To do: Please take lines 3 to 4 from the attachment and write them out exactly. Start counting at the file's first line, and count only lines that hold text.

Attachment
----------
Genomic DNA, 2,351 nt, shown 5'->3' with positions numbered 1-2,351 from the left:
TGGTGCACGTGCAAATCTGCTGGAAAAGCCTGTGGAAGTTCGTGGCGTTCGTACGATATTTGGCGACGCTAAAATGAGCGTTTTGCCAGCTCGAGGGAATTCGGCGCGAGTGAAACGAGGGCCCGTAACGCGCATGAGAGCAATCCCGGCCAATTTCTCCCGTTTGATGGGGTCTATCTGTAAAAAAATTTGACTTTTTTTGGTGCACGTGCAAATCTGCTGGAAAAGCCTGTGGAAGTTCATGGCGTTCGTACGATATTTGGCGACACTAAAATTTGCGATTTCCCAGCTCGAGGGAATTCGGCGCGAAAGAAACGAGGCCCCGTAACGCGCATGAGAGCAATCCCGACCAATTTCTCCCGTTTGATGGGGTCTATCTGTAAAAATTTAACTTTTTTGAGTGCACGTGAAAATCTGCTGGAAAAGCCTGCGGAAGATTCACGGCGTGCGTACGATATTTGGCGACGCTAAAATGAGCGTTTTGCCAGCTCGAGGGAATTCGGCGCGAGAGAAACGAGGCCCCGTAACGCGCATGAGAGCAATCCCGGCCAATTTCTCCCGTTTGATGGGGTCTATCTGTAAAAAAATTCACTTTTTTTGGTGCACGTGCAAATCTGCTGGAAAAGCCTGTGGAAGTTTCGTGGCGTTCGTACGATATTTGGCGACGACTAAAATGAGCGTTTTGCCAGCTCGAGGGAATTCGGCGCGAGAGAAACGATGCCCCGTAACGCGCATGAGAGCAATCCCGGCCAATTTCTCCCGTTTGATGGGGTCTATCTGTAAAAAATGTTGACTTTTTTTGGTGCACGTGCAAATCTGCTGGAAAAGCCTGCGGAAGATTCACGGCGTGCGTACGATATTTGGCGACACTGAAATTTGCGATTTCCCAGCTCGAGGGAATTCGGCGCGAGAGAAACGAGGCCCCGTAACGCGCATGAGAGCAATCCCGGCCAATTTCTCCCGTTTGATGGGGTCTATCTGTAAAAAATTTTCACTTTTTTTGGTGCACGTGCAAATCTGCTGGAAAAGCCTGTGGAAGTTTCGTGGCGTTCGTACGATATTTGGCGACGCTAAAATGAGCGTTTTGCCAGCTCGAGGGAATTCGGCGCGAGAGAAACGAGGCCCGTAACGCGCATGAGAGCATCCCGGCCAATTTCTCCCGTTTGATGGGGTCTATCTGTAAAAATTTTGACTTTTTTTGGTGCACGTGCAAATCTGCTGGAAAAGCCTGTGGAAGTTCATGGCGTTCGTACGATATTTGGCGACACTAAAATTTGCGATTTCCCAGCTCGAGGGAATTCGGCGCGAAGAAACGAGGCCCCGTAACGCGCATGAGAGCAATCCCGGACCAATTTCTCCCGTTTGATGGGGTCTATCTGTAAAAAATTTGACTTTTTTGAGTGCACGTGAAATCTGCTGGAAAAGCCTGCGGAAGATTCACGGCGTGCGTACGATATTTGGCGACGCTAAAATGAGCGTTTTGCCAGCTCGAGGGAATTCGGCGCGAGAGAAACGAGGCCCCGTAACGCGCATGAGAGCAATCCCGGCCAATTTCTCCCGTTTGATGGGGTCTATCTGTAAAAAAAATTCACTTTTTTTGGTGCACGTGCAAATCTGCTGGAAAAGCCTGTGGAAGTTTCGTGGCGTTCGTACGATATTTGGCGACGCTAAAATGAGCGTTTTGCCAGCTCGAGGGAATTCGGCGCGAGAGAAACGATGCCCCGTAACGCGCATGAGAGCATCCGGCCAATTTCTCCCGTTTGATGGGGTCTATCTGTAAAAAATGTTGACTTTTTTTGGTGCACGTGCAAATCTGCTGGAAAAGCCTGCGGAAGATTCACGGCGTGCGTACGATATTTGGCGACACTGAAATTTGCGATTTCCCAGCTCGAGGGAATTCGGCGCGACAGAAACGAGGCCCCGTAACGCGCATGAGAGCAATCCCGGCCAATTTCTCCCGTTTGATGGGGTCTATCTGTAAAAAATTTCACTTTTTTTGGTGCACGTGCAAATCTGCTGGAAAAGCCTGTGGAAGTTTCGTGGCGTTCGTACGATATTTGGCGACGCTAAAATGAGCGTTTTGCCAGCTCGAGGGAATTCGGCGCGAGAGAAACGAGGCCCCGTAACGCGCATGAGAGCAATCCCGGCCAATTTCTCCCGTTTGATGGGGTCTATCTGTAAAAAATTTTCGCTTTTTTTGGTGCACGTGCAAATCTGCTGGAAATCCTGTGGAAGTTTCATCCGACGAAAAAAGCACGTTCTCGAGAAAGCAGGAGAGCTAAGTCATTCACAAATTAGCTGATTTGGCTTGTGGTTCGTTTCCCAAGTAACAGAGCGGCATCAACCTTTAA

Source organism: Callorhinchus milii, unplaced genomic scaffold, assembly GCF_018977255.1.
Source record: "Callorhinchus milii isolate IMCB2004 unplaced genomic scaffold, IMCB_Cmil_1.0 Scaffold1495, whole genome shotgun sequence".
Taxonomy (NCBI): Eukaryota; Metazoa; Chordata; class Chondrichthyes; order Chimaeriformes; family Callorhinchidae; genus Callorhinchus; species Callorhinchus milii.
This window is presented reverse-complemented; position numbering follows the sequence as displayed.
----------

Source organism: Callorhinchus milii, unplaced genomic scaffold, assembly GCF_018977255.1.
Source record: "Callorhinchus milii isolate IMCB2004 unplaced genomic scaffold, IMCB_Cmil_1.0 Scaffold1495, whole genome shotgun sequence".